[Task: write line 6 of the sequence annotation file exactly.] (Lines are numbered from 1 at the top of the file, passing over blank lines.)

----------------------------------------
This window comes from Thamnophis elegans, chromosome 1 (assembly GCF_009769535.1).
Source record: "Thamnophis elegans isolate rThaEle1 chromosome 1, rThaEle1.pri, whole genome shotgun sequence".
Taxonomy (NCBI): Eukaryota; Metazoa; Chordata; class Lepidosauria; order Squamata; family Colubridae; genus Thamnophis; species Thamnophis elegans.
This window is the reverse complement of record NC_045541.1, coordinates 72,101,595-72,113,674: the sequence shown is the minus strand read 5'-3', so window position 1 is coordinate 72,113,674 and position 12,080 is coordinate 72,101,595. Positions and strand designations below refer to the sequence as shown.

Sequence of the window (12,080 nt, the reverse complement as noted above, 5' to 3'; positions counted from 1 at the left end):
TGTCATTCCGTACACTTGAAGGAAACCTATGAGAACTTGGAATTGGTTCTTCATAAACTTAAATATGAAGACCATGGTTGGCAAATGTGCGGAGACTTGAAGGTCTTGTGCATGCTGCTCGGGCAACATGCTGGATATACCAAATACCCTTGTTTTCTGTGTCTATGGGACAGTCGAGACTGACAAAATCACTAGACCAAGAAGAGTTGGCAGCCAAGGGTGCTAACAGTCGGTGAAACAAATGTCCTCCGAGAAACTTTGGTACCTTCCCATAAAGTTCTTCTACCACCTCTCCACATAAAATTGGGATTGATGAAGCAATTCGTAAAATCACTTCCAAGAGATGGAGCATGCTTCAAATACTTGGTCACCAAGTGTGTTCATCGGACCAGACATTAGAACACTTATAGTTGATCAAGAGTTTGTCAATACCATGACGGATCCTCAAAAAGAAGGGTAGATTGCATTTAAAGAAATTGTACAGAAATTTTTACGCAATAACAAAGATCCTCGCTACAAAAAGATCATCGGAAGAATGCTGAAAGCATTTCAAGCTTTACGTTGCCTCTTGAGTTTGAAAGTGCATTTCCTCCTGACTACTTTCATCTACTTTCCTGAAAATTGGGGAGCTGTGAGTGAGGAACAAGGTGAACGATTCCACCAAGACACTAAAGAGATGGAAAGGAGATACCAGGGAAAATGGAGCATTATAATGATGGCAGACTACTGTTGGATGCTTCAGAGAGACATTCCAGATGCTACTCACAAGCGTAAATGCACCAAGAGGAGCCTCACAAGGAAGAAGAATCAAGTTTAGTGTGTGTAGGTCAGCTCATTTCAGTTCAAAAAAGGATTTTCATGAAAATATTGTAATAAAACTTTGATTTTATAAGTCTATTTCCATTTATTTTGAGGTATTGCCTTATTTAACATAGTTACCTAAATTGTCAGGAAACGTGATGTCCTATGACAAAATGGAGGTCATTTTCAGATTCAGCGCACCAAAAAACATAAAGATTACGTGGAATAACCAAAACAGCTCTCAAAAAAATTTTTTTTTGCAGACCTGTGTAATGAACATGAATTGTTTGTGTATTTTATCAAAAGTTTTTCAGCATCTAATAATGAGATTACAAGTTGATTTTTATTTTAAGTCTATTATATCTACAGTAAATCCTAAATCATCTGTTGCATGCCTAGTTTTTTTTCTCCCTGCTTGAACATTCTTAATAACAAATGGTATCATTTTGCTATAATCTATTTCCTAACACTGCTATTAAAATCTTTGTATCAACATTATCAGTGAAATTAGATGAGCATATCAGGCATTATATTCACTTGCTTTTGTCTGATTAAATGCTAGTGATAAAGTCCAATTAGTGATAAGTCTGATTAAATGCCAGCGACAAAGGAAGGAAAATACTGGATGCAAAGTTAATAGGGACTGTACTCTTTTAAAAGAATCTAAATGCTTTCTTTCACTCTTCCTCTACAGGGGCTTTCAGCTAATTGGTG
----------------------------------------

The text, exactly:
TGTCATTCCGTACACTTGAAGGAAACCTATGAGAACTTGGAATTGGTTCTTCATAAACTTAAATATGAAGACCATGGTTGGCAAATGTGCGGAGACTTGAAGGTCTTGTGCATGCTGCTCGGGCAACATGCTGGATATACCAAATACCCTTGTTTTCTGTGTCTATGGGACAGTCGAGACTGACAAAATCACTAGACCAAGAAGAGTTGGCAGCCAAGGGTGCTAACAGTCGGTGAAACAAATGTCCTCCGAGAAACTTTGGTACCTTCCCATAAAGTTCTTCTACCACCTCTCCACATAAAATTGGGATTGATGAAGCAATTCGTAAAATCACTTCCAAGAGATGGAGCATGCTTCAAATACTTGGTCACCAAGTGTGTTCATCGGACCAGACATTAGAACACTTATAGTTGATCAAGAGTTTGTCAATACCATGACGGATCCTCAAAAAGAAGGGTAGATTGCATTTAAAGAAATTGTACAGAAATTTTTACGCAATAACAAAGATCCTCGCTACAAAAAGATCATCGGAAGAATGCTGAAAGCATTTCAAGCTTTACGTTGCCTCTTGAGTTTGAAAGTGCATTTCCTCCTGACTACTTTCATCTACTTTCCTGAAAATTGGGGAGCTGTGAGTGAGGAACAAGGTGAACGATTCCACCAAGACACTAAAGAGATGGAAAGGAGATACCAGGGAAAATGGAGCATTATAATGATGGCAGACTACTGTTGGATGCTTCAGAGAGACATTCCAGATGCTACTCACAAGCGTAAATGCACCAAGAGGAGCCTCACAAGGAAGAAGAATCAAGTTTAGTGTGTGTAGGTCAGCTCATTTCAGTTCAAAAAAGGATTTTCATGAAAATATTGTAATAAAACTTTGATTTTATAAGTCTATTTCCATTTATTTTGAGGTATTGCCTTATTTAACATAGTTACCTAAATTGTCAGGAAACGTGATGTCCTATGACAAAATGGAGGTCATTTTCAGATTCAGCGCACCAAAAAACATAAAGATTACGTGGAATAACCAAAACAGCTCTCAAAAAAATTTTTTTTTGCAGACCTGTGTAATGAACATGAATTGTTTGTGTATTTTATCAAAAGTTTTTCAGCATCTAATAATGAGATTACAAGTTGATTTTTATTTTAAGTCTATTATATCTACAGTAAATCCTAAATCATCTGTTGCATGCCTAGTTTTTTTTCTCCCTGCTTGAACATTCTTAATAACAAATGGTATCATTTTGCTATAATCTATTTCCTAACACTGCTATTAAAATCTTTGTATCAACATTATCAGTGAAATTAGATGAGCATATCAGGCATTATATTCACTTGCTTTTGTCTGATTAAATGCTAGTGATAAAGTCCAATTAGTGATAAGTCTGATTAAATGCCAGCGACAAAGGAAGGAAAATACTGGATGCAAAGTTAATAGGGACTGTACTCTTTTAAAAGAATCTAAATGCTTTCTTTCACTCTTCCTCTACAGGGGCTTTCAGCTAATTGGTG